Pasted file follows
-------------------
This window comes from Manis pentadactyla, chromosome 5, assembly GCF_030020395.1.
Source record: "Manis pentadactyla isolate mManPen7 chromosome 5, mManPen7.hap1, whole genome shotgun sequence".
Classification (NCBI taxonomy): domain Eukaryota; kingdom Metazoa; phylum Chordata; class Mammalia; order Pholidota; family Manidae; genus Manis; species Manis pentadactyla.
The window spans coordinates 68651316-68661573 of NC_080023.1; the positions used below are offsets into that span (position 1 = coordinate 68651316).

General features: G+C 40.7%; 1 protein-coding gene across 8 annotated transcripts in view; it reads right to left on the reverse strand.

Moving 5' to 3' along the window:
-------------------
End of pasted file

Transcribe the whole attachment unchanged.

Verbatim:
This window comes from Manis pentadactyla, chromosome 5, assembly GCF_030020395.1.
Source record: "Manis pentadactyla isolate mManPen7 chromosome 5, mManPen7.hap1, whole genome shotgun sequence".
Classification (NCBI taxonomy): domain Eukaryota; kingdom Metazoa; phylum Chordata; class Mammalia; order Pholidota; family Manidae; genus Manis; species Manis pentadactyla.
The window spans coordinates 68651316-68661573 of NC_080023.1; the positions used below are offsets into that span (position 1 = coordinate 68651316).

General features: G+C 40.7%; 1 protein-coding gene across 8 annotated transcripts in view; it reads right to left on the reverse strand.

Moving 5' to 3' along the window: